In treating all subjects, including death, Polynesian religions are based on experience rather than faith. Prominent among those experiences are encounters with many different types of gods and spirits. These include human beings who have died and assumed one of several possible forms. For instance, miscarried or aborted fetuses can be transmuted into vicious demons. Neglected souls can become wandering, homeless, pathetic ghosts. Revered relatives can be transformed into family gods. The diversity of such experience stimulates a wide variety of beliefs and practices.
Polynesians believe in life after death. Indeed, the wall between the living and the dead is more permeable than in modern Western culture. When a person is about to die, one of his or her souls can—unbeknownst to him or her—warn the immediate family. Shortly after dying, a person can visit relatives and friends. The family of the deceased prays for the soul's successful journey to the land of the dead. The dead can linger, however, around the living to whom they were especially attached. Elderly couples continue to converse long after one of them has died. The surviving lover can be pulled toward the new home of the beloved. According to the Polynesian belief system, the world of the living is in continual communion with that of the dead.
Family and friends must, therefore, establish methods for both detachment and attachment. The clothes and belongings of the deceased can be destroyed. At the wake of the deceased, the New Zealand mâori "trample" through the house to reclaim it for the living. In formal oratory, they call upon the ancestors for their blessing but dismiss them before the body of their speech. Throughout Polynesia, the troublesome presence of a dead person reveals the existence of unfinished business that must be resolved before the soul can depart in peace.
The positive relation to the ancestors and the recently dead is, however, one of the strengths of Polynesian culture. Genealogy provides identity as well as individuals upon whom one can call for help. An elder who has been revered as a leader in life does not lose his or her love of family after death. If the family feels the need for his or her continuing care, they can strengthen the soul's presence with offerings and prayer. Hawaiian families conduct ceremonies to transform the deceased into the body of the animal to whom the family is related. A fisherman of the shark family is guarded by his embodied relative. Children of the owl family can be led out of danger by the bird who appears to help them. Similarly, family and even friends can use body parts of the dead to create servant spirits, which lack the full personality of a family god but are obedient servants for limited tasks.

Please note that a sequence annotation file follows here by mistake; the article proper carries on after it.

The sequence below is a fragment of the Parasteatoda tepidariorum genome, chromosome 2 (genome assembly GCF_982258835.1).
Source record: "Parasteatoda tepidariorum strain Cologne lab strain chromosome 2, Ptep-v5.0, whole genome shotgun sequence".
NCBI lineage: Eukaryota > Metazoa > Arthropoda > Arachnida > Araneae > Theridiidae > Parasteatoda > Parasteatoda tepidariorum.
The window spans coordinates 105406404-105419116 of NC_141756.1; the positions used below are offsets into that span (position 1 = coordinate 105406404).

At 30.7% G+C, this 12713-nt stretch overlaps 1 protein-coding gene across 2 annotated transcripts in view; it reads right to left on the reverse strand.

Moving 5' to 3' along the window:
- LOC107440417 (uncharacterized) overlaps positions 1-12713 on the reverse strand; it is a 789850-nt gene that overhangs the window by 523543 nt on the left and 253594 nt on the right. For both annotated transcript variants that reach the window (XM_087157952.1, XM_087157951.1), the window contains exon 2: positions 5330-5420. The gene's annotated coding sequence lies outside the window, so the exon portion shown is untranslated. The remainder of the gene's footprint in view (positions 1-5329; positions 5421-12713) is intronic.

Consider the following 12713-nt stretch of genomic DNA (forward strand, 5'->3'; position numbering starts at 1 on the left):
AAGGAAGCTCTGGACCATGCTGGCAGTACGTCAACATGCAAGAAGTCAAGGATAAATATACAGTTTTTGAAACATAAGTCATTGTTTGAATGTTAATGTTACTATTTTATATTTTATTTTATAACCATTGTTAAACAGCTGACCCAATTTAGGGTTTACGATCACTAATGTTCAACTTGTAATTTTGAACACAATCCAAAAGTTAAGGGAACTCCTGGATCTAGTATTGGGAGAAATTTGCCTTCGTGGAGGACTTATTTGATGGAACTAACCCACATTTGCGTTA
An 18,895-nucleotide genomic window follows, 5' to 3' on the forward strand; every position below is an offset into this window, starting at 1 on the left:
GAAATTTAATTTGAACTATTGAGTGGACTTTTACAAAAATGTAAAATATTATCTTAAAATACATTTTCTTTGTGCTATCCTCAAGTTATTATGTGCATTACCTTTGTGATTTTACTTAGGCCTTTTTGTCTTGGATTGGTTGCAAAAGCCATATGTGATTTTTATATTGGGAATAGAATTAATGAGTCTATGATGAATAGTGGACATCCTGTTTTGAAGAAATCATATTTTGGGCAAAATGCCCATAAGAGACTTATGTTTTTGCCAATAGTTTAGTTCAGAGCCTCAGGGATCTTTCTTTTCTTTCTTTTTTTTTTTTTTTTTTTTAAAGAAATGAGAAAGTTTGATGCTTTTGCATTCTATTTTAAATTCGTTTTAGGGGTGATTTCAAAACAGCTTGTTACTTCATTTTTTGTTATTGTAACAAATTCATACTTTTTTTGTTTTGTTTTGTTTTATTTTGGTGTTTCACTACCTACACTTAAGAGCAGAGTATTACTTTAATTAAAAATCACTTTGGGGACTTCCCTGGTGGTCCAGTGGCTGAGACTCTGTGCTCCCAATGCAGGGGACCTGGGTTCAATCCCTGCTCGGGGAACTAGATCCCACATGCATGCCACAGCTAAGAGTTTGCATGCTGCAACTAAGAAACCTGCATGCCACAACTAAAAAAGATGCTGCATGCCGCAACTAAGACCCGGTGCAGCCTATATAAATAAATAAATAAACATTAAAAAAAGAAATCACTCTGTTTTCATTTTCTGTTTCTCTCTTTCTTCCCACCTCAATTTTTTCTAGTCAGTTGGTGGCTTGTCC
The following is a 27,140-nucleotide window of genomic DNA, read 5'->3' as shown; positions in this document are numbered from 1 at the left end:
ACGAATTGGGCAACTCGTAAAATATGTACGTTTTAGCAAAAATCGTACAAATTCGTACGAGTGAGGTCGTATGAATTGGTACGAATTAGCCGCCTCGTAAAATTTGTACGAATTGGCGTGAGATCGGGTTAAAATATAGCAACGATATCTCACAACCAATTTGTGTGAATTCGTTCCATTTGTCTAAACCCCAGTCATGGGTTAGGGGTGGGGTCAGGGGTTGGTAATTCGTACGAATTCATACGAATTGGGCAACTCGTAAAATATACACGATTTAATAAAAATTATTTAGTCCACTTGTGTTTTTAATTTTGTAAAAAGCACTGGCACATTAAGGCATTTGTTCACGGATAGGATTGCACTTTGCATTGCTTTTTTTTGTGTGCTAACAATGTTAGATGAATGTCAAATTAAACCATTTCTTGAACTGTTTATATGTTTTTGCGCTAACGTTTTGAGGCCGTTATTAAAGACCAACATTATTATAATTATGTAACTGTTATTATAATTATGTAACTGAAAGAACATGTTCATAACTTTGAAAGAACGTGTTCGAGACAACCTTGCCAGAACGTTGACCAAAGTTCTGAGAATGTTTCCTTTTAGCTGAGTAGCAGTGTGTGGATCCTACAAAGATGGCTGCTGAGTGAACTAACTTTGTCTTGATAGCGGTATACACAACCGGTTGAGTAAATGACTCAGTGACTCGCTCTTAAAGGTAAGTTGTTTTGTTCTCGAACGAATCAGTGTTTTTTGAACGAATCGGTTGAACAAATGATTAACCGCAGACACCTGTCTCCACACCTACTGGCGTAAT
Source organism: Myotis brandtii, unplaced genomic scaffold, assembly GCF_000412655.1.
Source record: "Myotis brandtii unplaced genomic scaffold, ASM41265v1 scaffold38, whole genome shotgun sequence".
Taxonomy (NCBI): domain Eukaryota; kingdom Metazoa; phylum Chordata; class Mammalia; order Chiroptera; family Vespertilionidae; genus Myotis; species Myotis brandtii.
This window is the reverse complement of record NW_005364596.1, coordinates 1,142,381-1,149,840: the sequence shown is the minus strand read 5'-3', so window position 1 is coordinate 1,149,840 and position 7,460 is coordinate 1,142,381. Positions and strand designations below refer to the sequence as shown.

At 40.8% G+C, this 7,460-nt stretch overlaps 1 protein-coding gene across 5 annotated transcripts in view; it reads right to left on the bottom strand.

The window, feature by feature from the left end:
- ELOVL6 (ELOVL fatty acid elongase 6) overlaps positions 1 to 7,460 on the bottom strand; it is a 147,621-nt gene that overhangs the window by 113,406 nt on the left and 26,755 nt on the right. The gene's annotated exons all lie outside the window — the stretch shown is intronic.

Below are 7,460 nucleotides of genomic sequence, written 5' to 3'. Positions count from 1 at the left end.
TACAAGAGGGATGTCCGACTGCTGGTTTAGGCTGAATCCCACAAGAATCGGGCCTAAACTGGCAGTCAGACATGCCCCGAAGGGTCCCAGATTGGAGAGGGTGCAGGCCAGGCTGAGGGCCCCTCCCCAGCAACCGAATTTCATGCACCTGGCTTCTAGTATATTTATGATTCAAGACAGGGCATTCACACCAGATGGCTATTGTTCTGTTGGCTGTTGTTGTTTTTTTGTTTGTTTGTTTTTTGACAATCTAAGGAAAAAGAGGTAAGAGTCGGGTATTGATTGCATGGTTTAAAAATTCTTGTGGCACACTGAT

Polynesian spiritual practices are possible because souls are physical. At death, a soul exits the body from a tear duct and begins a tentative, instinctive journey into the uplands for a time and then proceeds along the path of the spirits to the place on each island where the souls jump off into the land of the dead. If a soul expert feels the person should not have died, he or she can find the soul, "snatch" it between cupped hands, reinsert it
As in all aspects of Polynesian religion, human beings are seen as powerful and capable. They are not terrified and overpowered by phenomena of the dead. Inborn talent, trained sensitivity, and education enable them to handle gods and spirits as naturally as they do the winds and the waves. Indeed, Polynesian Christians, living in the same world as their ancestors, often supplement their new religion with such traditional beliefs and practices. The combinations they create are compelling and broadening. The Polynesian's understanding of family as a spiritual power, of deceased family members as continuing sources of love and care, of the closeness and communion of the living and the dead, and of the human being's capacity to manage death as well as life are a genuine contribution to the world.
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Moyle, Richard. Fâgogo: Fables from Samoa in Samoan and English. Auckland: Auckland University Press, 1981.
Orbell, Margaret. The Illustrated Encyclopedia of Mâori Myth and Legend. Canterbury: Canterbury University Press, 1995.
Pukui, Mary Kawena, E. W. Haertig, and Catherine A. Lee. Look to the Source. Honolulu: Hui Hânai, 1979.
JOHN P. CHARLOT